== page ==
[00:19:41] Casey: That’s certainly been probably one of the bigger challenges personally. I always tell folks when they come in, it’s a blessing and a curse to be able to pick out everything yourself, cause I think if you do, you know, if you look up on the walls here, there’s a lot of stuff that I want that I would be happy to take home if it didn’t sell.
[00:19:58] Taylor: Yeah.
[00:19:58] Casey: But yeah, you know, early on I did have to kind of learn that just because, you know, my tastes were, you know, mid eighties hot pink shredders that not everybody was into those. So I had to really, you know, keep in mind how to diversify the wall a little bit and keep things that were interesting to more than just me up there.
[00:20:18] Taylor: Yeah.
[00:20:18] Casey: Yeah, and that’s certainly pushed me to step outta my comfort zone in a number of ways. I think just one, instruments that maybe I don’t know as much about, don’t have a history with stepping in and learning about what those are, and vintage stuff in particular amplifiers, taking some risks there with purchasing used stuff knowing that there was probably gonna be some that was, you know, two days into it, being on the floor was gonna crap out. And making sure that my network was wide enough to be able to find people that either were interested them in that condition or helping me to source parts and fix things.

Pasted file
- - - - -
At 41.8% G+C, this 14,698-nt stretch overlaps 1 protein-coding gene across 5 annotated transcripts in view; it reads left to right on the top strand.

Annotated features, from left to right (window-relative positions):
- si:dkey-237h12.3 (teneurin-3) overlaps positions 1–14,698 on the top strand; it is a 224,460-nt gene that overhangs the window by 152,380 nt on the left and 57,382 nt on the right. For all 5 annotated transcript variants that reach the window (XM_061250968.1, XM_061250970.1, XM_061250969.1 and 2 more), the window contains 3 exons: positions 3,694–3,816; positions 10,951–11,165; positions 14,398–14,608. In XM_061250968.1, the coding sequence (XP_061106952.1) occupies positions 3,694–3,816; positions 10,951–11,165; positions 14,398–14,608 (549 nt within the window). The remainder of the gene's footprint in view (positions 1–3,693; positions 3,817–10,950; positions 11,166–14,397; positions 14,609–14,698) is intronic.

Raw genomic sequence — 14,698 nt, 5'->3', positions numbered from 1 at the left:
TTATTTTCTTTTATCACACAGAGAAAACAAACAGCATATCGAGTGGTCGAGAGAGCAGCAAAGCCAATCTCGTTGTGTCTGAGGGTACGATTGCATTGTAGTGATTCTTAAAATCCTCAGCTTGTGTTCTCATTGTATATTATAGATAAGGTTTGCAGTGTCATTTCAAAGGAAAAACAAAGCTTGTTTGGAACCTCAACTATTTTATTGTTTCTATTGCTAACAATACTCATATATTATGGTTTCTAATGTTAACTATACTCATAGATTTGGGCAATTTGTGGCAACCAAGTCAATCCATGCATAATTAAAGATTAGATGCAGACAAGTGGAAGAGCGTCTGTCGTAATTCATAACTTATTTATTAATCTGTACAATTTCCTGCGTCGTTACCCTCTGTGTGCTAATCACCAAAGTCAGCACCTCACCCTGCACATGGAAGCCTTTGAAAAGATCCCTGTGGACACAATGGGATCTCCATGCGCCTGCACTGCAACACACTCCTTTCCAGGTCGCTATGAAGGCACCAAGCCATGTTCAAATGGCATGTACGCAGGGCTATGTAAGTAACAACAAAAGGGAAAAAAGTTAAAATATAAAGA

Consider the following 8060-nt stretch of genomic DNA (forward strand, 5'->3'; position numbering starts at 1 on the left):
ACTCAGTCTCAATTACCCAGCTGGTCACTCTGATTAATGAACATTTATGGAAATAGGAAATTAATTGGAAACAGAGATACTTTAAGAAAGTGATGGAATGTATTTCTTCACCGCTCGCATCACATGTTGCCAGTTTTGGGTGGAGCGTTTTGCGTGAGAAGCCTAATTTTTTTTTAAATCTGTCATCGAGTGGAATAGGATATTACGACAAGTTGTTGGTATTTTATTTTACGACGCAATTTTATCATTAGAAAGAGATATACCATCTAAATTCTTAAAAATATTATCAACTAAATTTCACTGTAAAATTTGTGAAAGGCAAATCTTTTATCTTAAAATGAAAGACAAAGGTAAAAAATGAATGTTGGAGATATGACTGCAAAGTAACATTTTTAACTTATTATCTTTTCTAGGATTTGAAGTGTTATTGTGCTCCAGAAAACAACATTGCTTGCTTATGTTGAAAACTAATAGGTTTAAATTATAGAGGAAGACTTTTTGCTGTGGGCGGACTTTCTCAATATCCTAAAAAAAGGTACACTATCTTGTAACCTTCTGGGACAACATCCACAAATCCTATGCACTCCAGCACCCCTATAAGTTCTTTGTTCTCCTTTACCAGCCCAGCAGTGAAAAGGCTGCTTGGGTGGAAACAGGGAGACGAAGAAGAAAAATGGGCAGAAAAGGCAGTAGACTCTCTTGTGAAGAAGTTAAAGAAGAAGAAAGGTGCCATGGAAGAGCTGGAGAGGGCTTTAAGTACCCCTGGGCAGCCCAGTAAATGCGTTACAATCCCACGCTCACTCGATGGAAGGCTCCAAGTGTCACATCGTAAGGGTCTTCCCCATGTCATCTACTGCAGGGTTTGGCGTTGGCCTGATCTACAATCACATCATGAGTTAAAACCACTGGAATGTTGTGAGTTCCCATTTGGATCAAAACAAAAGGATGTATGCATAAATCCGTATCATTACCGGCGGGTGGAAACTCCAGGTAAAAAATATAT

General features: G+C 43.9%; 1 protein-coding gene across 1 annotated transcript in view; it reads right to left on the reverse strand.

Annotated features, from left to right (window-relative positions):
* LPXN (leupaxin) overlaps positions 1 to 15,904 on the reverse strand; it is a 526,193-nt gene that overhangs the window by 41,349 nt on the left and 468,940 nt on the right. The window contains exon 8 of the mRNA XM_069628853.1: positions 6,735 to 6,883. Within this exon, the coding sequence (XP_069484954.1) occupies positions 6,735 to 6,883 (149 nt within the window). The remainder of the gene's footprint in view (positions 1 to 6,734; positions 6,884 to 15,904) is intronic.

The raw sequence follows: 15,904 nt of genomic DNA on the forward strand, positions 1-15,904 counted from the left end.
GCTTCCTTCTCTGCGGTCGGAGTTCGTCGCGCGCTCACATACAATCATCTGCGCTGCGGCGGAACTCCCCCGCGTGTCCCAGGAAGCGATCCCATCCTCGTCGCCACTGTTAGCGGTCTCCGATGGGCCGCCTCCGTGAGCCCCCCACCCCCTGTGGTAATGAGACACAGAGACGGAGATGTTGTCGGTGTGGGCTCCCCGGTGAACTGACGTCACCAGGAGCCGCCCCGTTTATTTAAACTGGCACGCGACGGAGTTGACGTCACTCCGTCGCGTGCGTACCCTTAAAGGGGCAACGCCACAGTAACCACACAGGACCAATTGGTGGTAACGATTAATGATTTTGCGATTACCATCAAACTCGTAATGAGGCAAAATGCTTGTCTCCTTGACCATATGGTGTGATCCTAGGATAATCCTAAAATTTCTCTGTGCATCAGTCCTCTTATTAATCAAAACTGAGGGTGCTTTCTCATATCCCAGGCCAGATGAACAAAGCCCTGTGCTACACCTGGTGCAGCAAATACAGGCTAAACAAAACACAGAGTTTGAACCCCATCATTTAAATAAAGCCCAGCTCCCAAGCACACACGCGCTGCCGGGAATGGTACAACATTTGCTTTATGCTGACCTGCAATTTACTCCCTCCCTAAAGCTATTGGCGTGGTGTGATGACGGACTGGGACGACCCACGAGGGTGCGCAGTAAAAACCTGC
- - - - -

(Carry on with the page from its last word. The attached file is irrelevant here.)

[00:20:51] Taylor: Yeah. That’s awesome. That’s fantastic. Just a couple last questions here. But I did wanna ask you, so again, you know, getting started with a new music store in 2019, and if, you know, you compare that, what it was then to what it is today, what are some steps that you’ve taken to really grow the brand and you know, help people find you and, become more aware of Guitarma?
[00:21:15] Casey: Most of our advertising has been, you know, purely through social media. We’ve done a few paid Facebook campaigns, but nothing extensive. What has been most successful for me up to this point has really just been the organic advertising opportunities. So, word of mouth for sure has been the most important thing for keeping traffic up in the store and then for, you know, awareness to communities outside of where I’m located really with the images that we’ve been able to, images and descriptions that we’ve already had to create for the website, being able to repurpose that for social media outlets. So Instagram and Facebook have both been really big for us.
[00:21:56] Casey: And just getting some of those images out there and, you know, giving people kind of a sneak peek of the offerings that we do have. I’m always surprised, especially when we do post an image of something, you know, more vintage or rare, how wide those posts can get. And I’ve had, you know, direct sales come from that for, you know, some higher end instruments from, you know, people all over the country having just happened to see something cuz it was, oh, you know, hashtag vintage Gibson and they follow that.
[00:22:26] Taylor: Yeah. So, really utilizing the social media tools that everybody has available to them, but doing it an effective way to reach a wider uh, you know, cast that net a little bit bigger than maybe what other stores are doing, so that’s great. Sure.
[00:22:40] Taylor: How has Music Shop 360, not only Music Shop 360, but technology and that sort of thing, how has that helped you be more efficient with your business?